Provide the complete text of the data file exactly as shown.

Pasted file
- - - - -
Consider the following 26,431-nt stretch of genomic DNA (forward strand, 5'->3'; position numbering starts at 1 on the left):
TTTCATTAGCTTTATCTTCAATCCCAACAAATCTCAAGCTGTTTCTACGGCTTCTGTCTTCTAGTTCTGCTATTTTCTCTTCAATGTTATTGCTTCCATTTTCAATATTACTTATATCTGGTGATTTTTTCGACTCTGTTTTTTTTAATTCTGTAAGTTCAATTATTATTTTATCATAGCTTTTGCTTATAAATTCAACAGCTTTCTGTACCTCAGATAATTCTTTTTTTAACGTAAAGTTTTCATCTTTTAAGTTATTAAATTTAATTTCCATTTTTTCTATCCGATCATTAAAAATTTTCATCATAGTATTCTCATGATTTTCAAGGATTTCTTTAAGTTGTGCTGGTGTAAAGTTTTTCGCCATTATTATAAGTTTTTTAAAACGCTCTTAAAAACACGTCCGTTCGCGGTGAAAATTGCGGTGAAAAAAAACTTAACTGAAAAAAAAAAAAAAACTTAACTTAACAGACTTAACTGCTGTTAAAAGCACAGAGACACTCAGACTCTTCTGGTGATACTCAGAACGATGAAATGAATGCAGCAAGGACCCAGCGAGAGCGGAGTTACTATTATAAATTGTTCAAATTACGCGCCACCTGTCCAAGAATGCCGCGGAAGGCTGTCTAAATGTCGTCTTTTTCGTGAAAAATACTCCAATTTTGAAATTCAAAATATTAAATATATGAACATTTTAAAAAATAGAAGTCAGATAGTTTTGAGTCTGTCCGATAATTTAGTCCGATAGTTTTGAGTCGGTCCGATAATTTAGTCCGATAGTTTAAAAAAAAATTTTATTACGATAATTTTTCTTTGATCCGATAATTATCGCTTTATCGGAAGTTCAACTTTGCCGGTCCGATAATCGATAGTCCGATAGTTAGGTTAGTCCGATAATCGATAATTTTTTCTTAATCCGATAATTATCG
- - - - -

Consider the following 26,431-nt stretch of genomic DNA (forward strand, 5'->3'; position numbering starts at 1 on the left):
TTTCATTAGCTTTATCTTCAATCCCAACAAATCTCAAGCTGTTTCTACGGCTTCTGTCTTCTAGTTCTGCTATTTTCTCTTCAATGTTATTGCTTCCATTTTCAATATTACTTATATCTGGTGATTTTTTCGACTCTGTTTTTTTTAATTCTGTAAGTTCAATTATTATTTTATCATAGCTTTTGCTTATAAATTCAACAGCTTTCTGTACCTCAGATAATTCTTTTTTTAACGTAAAGTTTTCATCTTTTAAGTTATTAAATTTAATTTCCATTTTTTCTATCCGATCATTAAAAATTTTCATCATAGTATTCTCATGATTTTCAAGGATTTCTTTAAGTTGTGCTGGTGTAAAGTTTTTCGCCATTATTATAAGTTTTTTAAAACGCTCTTAAAAACACGTCCGTTCGCGGTGAAAATTGCGGTGAAAAAAAACTTAACTGAAAAAAAAAAAAAAACTTAACTTAACAGACTTAACTGCTGTTAAAAGCACAGAGACACTCAGACTCTTCTGGTGATACTCAGAACGATGAAATGAATGCAGCAAGGACCCAGCGAGAGCGGAGTTACTATTATAAATTGTTCAAATTACGCGCCACCTGTCCAAGAATGCCGCGGAAGGCTGTCTAAATGTCGTCTTTTTCGTGAAAAATACTCCAATTTTGAAATTCAAAATATTAAATATATGAACATTTTAAAAAATAGAAGTCAGATAGTTTTGAGTCTGTCCGATAATTTAGTCCGATAGTTTTGAGTCGGTCCGATAATTTAGTCCGATAGTTTAAAAAAAAATTTTATTACGATAATTTTTCTTTGATCCGATAATTATCGCTTTATCGGAAGTTCAACTTTGCCGGTCCGATAATCGATAGTCCGATAGTTAGGTTAGTCCGATAATCGATAATTTTTTCTTAATCCGATAATTATCG